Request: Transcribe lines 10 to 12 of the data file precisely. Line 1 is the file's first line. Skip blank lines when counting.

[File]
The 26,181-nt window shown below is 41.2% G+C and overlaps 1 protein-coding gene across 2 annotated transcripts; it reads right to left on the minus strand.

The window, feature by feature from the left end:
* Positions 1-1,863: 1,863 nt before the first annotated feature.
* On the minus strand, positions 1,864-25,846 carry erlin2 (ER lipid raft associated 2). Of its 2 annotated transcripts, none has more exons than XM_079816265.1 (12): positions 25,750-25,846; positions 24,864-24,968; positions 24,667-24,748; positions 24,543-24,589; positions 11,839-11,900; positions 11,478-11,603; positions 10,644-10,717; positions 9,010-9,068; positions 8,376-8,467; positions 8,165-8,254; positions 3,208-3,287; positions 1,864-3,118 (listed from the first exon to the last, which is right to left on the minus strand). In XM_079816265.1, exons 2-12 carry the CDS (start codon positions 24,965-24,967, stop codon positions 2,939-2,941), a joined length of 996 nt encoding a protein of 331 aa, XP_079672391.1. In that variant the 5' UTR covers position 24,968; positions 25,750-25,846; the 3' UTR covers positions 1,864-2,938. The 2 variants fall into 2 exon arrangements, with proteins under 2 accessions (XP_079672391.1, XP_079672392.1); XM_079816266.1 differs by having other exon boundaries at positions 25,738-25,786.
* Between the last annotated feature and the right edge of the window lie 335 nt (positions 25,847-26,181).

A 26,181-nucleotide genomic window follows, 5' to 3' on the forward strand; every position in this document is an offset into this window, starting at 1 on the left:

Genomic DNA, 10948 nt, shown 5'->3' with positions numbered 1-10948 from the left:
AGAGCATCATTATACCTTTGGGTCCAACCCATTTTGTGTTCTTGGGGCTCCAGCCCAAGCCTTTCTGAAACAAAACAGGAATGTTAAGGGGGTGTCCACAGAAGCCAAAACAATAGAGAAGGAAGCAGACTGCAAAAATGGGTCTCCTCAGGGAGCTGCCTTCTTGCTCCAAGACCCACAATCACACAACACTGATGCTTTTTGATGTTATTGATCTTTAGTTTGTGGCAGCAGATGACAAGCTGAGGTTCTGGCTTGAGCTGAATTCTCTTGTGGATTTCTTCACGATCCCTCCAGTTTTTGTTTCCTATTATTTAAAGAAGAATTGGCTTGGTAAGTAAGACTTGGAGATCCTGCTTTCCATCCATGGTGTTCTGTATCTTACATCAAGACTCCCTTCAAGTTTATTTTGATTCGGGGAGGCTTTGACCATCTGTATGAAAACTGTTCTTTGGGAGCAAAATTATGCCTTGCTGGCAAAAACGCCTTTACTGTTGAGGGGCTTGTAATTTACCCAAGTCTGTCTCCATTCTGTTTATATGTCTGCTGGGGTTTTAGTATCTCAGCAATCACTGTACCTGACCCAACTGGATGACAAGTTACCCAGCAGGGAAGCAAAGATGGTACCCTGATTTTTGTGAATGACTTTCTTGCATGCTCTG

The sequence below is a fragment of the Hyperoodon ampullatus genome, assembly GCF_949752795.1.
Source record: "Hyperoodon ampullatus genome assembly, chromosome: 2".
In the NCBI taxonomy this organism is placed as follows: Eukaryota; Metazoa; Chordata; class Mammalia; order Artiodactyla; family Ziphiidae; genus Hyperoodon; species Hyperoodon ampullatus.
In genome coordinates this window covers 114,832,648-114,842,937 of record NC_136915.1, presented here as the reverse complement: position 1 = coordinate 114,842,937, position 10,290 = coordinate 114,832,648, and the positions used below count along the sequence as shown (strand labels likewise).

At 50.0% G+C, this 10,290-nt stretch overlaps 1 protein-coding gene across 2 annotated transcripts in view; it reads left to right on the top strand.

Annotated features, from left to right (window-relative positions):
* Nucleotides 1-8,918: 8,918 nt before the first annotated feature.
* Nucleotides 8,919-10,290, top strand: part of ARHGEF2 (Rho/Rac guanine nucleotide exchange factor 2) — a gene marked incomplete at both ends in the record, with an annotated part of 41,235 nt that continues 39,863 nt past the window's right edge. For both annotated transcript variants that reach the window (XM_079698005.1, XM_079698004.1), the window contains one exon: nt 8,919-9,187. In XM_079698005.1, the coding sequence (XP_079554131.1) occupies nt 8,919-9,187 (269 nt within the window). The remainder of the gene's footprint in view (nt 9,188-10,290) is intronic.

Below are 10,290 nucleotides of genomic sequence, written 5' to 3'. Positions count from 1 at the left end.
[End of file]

Source record: "Hyperoodon ampullatus genome assembly, chromosome: 2".
In the NCBI taxonomy this organism is placed as follows: Eukaryota; Metazoa; Chordata; class Mammalia; order Artiodactyla; family Ziphiidae; genus Hyperoodon; species Hyperoodon ampullatus.
In genome coordinates this window covers 114,832,648-114,842,937 of record NC_136915.1, presented here as the reverse complement: position 1 = coordinate 114,842,937, position 10,290 = coordinate 114,832,648, and the positions used below count along the sequence as shown (strand labels likewise).